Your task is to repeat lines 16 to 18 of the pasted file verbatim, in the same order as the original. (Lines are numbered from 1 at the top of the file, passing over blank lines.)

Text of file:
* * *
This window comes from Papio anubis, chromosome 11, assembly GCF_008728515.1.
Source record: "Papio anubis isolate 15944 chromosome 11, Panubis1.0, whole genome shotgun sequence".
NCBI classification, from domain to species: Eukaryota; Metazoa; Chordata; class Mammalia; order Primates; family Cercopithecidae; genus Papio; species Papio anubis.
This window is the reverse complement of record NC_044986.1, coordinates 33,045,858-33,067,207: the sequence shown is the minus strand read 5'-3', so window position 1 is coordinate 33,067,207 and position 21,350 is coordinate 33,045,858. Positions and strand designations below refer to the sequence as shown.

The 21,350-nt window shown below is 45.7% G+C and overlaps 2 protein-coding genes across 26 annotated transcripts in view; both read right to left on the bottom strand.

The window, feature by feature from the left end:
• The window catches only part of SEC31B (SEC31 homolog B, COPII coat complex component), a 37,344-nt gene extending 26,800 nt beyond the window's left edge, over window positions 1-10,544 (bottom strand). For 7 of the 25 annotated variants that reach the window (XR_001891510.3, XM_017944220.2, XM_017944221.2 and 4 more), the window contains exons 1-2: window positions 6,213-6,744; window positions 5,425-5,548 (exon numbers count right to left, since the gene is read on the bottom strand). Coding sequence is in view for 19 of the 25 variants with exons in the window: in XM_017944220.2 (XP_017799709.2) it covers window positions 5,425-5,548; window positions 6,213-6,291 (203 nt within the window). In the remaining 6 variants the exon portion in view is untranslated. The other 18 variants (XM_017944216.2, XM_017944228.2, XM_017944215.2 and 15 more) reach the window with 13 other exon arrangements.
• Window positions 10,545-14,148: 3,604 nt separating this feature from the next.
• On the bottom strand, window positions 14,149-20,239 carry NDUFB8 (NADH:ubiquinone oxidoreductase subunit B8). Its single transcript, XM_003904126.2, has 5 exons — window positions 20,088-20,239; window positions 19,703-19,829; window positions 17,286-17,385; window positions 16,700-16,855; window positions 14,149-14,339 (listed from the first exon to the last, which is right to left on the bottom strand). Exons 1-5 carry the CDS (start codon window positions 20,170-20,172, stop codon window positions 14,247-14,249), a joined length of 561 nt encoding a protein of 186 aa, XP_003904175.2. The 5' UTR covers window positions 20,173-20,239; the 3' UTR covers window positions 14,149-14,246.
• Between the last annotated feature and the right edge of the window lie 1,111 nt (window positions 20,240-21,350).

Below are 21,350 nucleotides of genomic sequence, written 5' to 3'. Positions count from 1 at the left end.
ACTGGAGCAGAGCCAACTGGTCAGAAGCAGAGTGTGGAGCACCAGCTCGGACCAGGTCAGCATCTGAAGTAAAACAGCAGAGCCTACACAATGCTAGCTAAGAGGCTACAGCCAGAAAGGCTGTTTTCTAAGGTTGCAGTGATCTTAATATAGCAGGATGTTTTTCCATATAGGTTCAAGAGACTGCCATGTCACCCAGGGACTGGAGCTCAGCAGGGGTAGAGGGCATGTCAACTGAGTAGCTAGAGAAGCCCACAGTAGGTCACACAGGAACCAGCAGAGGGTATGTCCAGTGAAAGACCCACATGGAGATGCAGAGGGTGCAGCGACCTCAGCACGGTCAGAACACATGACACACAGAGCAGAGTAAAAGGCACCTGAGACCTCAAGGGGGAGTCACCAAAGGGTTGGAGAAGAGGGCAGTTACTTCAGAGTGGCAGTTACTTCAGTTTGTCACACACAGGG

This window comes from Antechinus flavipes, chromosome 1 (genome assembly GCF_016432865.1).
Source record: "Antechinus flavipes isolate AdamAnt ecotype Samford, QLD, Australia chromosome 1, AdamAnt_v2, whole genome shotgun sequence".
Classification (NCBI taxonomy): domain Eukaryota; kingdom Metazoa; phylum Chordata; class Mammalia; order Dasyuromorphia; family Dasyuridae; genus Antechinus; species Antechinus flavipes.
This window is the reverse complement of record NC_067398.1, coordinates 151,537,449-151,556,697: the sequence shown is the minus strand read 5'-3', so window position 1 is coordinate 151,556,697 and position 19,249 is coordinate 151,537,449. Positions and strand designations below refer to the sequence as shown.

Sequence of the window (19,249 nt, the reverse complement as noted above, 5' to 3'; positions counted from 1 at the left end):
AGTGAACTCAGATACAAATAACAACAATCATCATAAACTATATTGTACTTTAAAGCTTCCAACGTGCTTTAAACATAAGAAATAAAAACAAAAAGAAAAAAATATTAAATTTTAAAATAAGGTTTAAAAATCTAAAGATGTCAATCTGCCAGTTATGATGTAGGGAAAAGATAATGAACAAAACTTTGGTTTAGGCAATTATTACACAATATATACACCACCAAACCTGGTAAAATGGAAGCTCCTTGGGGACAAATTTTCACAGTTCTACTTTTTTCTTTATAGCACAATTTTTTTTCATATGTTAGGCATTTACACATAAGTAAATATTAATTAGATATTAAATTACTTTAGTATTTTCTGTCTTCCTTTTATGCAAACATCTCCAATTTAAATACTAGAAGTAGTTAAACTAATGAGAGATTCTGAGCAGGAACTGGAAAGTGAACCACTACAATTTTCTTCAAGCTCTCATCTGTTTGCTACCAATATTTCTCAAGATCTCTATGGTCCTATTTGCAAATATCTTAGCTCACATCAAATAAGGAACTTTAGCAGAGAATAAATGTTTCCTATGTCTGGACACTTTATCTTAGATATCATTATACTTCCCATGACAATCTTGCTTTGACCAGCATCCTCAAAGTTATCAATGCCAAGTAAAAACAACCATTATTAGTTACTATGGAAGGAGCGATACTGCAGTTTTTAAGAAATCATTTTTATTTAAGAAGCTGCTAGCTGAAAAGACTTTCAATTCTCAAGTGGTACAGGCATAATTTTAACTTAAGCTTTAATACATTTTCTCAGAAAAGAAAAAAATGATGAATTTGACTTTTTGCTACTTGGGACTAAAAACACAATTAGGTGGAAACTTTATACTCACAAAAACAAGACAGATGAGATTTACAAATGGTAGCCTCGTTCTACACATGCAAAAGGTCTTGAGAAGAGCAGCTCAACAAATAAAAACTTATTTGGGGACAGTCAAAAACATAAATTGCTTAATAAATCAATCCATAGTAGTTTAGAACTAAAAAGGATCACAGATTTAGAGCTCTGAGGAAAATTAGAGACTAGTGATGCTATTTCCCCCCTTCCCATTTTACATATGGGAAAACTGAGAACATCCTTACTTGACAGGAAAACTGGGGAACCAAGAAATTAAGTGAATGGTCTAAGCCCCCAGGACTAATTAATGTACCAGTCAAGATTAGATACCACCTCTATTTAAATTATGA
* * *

This window is the reverse complement of record NC_067398.1, coordinates 151,537,449-151,556,697: the sequence shown is the minus strand read 5'-3', so window position 1 is coordinate 151,556,697 and position 19,249 is coordinate 151,537,449. Positions and strand designations below refer to the sequence as shown.

Sequence of the window (19,249 nt, the reverse complement as noted above, 5' to 3'; positions counted from 1 at the left end):
AGTGAACTCAGATACAAATAACAACAATCATCATAAACTATATTGTACTTTAAAGCTTCCAACGTGCTTTAAACATAAGAAATAAAAACAAAAAGAAAAAAATATTAAATTTTAAAATAAGGTTTAAAAATCTAAAGATGTCAATCTGCCAGTTATGATGTAGGGAAAAGATAATGAACAAAACTTTGGTTTAGGCAATTATTACACAATATATACACCACCAAACCTGGTAAAATGGAAGCTCCTTGGGGACAAATTTTCACAGTTCTACTTTTTTCTTTATAGCACAATTTTTTTTCATATGTTAGGCATTTACACATAAGTAAATATTAATTAGATATTAAATTACTTTAGTATTTTCTGTCTTCCTTTTATGCAAACATCTCCAATTTAAATACTAGAAGTAGTTAAACTAATGAGAGATTCTGAGCAGGAACTGGAAAGTGAACCACTACAATTTTCTTCAAGCTCTCATCTGTTTGCTACCAATATTTCTCAAGATCTCTATGGTCCTATTTGCAAATATCTTAGCTCACATCAAATAAGGAACTTTAGCAGAGAATAAATGTTTCCTATGTCTGGACACTTTATCTTAGATATCATTATACTTCCCATGACAATCTTGCTTTGACCAGCATCCTCAAAGTTATCAATGCCAAGTAAAAACAACCATTATTAGTTACTATGGAAGGAGCGATACTGCAGTTTTTAAGAAATCATTTTTATTTAAGAAGCTGCTAGCTGAAAAGACTTTCAATTCTCAAGTGGTACAGGCATAATTTTAACTTAAGCTTTAATACATTTTCTCAGAAAAGAAAAAAATGATGAATTTGACTTTTTGCTACTTGGGACTAAAAACACAATTAGGTGGAAACTTTATACTCACAAAAACAAGACAGATGAGATTTACAAATGGTAGCCTCGTTCTACACATGCAAAAGGTCTTGAGAAGAGCAGCTCAACAAATAAAAACTTATTTGGGGACAGTCAAAAACATAAATTGCTTAATAAATCAATCCATAGTAGTTTAGAACTAAAAAGGATCACAGATTTAGAGCTCTGAGGAAAATTAGAGACTAGTGATGCTATTTCCCCCCTTCCCATTTTACATATGGGAAAACTGAGAACATCCTTACTTGACAGGAAAACTGGGGAACCAAGAAATTAAGTGAATGGTCTAAGCCCCCAGGACTAATTAATGTACCAGTCAAGATTAGATACCACCTCTATTTAAATTATGA